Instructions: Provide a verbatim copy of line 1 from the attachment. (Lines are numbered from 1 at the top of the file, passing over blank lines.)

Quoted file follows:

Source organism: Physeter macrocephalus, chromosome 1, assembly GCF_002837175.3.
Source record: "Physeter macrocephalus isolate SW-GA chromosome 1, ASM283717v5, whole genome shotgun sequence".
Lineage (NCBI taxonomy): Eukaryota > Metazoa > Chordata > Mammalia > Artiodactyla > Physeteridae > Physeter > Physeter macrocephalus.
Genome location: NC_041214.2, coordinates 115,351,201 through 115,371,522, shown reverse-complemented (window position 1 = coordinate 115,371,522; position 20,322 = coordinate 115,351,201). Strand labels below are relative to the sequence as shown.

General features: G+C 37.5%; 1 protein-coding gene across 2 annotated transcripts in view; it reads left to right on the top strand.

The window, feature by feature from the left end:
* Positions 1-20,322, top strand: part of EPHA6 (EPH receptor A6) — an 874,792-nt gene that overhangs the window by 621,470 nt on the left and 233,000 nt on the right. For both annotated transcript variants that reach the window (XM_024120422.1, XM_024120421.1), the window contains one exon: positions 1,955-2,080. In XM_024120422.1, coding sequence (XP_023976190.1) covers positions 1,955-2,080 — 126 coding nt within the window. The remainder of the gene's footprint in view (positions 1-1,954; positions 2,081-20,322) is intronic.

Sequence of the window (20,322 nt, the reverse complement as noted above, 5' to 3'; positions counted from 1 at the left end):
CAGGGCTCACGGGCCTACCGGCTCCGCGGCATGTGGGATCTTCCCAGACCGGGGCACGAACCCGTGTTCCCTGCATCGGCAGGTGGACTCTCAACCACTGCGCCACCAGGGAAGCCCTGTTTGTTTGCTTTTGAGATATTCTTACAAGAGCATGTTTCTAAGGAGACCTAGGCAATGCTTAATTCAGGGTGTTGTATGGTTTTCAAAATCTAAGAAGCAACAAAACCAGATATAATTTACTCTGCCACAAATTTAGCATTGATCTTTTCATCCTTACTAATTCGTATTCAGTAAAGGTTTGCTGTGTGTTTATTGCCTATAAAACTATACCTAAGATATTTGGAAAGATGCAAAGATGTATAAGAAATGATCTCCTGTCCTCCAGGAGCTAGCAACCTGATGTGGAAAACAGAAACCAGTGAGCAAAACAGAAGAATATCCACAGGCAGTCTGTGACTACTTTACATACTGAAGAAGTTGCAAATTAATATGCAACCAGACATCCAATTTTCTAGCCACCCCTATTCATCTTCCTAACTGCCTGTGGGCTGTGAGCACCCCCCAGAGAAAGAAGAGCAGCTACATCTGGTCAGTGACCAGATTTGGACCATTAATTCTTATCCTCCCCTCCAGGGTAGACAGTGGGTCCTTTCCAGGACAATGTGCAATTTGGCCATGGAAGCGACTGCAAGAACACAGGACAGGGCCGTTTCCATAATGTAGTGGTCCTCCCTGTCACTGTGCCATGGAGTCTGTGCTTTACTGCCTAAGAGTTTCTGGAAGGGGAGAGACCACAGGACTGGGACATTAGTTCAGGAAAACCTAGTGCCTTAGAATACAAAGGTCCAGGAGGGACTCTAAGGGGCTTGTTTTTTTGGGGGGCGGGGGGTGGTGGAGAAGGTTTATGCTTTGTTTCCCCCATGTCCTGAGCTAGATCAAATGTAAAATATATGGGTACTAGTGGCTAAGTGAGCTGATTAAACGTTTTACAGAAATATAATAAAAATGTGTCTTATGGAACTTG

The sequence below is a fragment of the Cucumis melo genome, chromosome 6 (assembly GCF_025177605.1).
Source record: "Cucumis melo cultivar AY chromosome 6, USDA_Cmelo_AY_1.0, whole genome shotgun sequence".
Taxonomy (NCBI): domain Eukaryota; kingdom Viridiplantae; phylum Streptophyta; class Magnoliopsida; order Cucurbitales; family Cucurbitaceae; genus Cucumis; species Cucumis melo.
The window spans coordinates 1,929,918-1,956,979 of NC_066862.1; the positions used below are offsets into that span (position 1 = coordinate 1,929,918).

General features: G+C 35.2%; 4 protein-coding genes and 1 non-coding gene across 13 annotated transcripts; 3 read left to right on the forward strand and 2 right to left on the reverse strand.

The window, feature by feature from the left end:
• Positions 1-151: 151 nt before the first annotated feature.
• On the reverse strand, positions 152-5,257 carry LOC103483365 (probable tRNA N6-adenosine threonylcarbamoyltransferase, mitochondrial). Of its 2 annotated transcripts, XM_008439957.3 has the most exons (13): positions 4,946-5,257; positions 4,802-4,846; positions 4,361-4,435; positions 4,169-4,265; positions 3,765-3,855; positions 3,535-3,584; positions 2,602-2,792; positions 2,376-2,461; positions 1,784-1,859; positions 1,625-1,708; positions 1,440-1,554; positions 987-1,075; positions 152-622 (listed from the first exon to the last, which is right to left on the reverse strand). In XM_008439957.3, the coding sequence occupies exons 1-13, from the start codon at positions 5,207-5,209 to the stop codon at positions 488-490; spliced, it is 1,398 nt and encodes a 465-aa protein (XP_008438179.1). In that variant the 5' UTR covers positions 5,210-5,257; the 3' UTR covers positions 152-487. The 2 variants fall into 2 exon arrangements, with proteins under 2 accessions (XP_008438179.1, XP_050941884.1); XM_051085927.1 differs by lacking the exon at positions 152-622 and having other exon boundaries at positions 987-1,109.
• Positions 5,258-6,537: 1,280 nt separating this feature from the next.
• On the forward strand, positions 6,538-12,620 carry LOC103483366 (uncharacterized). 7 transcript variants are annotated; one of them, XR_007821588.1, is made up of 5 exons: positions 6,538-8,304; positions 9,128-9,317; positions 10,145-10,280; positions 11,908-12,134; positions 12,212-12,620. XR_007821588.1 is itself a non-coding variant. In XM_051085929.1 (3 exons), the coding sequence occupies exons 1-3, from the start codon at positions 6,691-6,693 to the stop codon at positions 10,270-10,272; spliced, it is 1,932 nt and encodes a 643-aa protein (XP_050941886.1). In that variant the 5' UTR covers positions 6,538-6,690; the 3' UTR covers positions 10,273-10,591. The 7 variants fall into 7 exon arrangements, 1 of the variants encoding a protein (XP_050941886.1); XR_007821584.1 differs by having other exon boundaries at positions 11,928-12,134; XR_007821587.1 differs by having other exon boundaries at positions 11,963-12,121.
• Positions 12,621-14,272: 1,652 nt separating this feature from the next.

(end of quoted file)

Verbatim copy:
Source organism: Physeter macrocephalus, chromosome 1, assembly GCF_002837175.3.